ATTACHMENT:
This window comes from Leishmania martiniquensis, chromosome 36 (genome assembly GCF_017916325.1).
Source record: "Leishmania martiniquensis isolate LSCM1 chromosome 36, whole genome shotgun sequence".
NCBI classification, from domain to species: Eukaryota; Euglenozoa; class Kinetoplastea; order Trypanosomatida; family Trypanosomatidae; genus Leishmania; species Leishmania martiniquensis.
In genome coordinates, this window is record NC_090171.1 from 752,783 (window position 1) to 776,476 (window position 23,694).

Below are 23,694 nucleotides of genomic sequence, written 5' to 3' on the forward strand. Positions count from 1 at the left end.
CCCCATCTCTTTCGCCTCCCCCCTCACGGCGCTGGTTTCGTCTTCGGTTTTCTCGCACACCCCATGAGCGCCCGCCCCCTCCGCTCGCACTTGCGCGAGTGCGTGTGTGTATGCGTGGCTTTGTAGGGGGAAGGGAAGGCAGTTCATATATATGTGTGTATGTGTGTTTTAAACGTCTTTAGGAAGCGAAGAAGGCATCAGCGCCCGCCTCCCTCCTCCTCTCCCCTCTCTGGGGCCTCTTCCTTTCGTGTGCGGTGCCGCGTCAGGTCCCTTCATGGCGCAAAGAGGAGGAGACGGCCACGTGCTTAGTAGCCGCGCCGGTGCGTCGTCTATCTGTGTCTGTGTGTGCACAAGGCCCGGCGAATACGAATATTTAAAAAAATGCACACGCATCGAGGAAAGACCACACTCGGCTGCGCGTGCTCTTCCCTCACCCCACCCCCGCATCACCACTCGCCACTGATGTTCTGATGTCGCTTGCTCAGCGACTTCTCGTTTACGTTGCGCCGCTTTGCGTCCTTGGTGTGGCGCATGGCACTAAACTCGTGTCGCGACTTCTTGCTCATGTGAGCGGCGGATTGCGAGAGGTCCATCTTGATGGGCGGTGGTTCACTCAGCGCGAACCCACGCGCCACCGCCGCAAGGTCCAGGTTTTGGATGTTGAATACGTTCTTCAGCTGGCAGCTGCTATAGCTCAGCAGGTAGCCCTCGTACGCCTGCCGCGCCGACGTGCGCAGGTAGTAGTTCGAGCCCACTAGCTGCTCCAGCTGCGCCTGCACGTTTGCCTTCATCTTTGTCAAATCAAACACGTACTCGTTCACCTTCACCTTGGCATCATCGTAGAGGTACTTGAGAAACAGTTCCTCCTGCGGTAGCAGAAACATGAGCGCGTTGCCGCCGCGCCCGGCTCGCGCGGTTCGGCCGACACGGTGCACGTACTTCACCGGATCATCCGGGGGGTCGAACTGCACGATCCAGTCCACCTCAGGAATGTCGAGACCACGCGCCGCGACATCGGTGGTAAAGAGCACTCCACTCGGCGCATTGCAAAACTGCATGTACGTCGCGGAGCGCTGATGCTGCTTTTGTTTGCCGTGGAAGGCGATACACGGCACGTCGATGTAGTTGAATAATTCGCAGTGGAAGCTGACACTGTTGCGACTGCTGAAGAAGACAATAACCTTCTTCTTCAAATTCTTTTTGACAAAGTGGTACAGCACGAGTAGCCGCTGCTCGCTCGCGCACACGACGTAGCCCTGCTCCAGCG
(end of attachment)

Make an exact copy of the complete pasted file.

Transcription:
This window comes from Leishmania martiniquensis, chromosome 36 (genome assembly GCF_017916325.1).
Source record: "Leishmania martiniquensis isolate LSCM1 chromosome 36, whole genome shotgun sequence".
NCBI classification, from domain to species: Eukaryota; Euglenozoa; class Kinetoplastea; order Trypanosomatida; family Trypanosomatidae; genus Leishmania; species Leishmania martiniquensis.
In genome coordinates, this window is record NC_090171.1 from 752,783 (window position 1) to 776,476 (window position 23,694).

Below are 23,694 nucleotides of genomic sequence, written 5' to 3' on the forward strand. Positions count from 1 at the left end.
CCCCATCTCTTTCGCCTCCCCCCTCACGGCGCTGGTTTCGTCTTCGGTTTTCTCGCACACCCCATGAGCGCCCGCCCCCTCCGCTCGCACTTGCGCGAGTGCGTGTGTGTATGCGTGGCTTTGTAGGGGGAAGGGAAGGCAGTTCATATATATGTGTGTATGTGTGTTTTAAACGTCTTTAGGAAGCGAAGAAGGCATCAGCGCCCGCCTCCCTCCTCCTCTCCCCTCTCTGGGGCCTCTTCCTTTCGTGTGCGGTGCCGCGTCAGGTCCCTTCATGGCGCAAAGAGGAGGAGACGGCCACGTGCTTAGTAGCCGCGCCGGTGCGTCGTCTATCTGTGTCTGTGTGTGCACAAGGCCCGGCGAATACGAATATTTAAAAAAATGCACACGCATCGAGGAAAGACCACACTCGGCTGCGCGTGCTCTTCCCTCACCCCACCCCCGCATCACCACTCGCCACTGATGTTCTGATGTCGCTTGCTCAGCGACTTCTCGTTTACGTTGCGCCGCTTTGCGTCCTTGGTGTGGCGCATGGCACTAAACTCGTGTCGCGACTTCTTGCTCATGTGAGCGGCGGATTGCGAGAGGTCCATCTTGATGGGCGGTGGTTCACTCAGCGCGAACCCACGCGCCACCGCCGCAAGGTCCAGGTTTTGGATGTTGAATACGTTCTTCAGCTGGCAGCTGCTATAGCTCAGCAGGTAGCCCTCGTACGCCTGCCGCGCCGACGTGCGCAGGTAGTAGTTCGAGCCCACTAGCTGCTCCAGCTGCGCCTGCACGTTTGCCTTCATCTTTGTCAAATCAAACACGTACTCGTTCACCTTCACCTTGGCATCATCGTAGAGGTACTTGAGAAACAGTTCCTCCTGCGGTAGCAGAAACATGAGCGCGTTGCCGCCGCGCCCGGCTCGCGCGGTTCGGCCGACACGGTGCACGTACTTCACCGGATCATCCGGGGGGTCGAACTGCACGATCCAGTCCACCTCAGGAATGTCGAGACCACGCGCCGCGACATCGGTGGTAAAGAGCACTCCACTCGGCGCATTGCAAAACTGCATGTACGTCGCGGAGCGCTGATGCTGCTTTTGTTTGCCGTGGAAGGCGATACACGGCACGTCGATGTAGTTGAATAATTCGCAGTGGAAGCTGACACTGTTGCGACTGCTGAAGAAGACAATAACCTTCTTCTTCAAATTCTTTTTGACAAAGTGGTACAGCACGAGTAGCCGCTGCTCGCTCGCGCACACGACGTAGCCCTGCTCCAGCG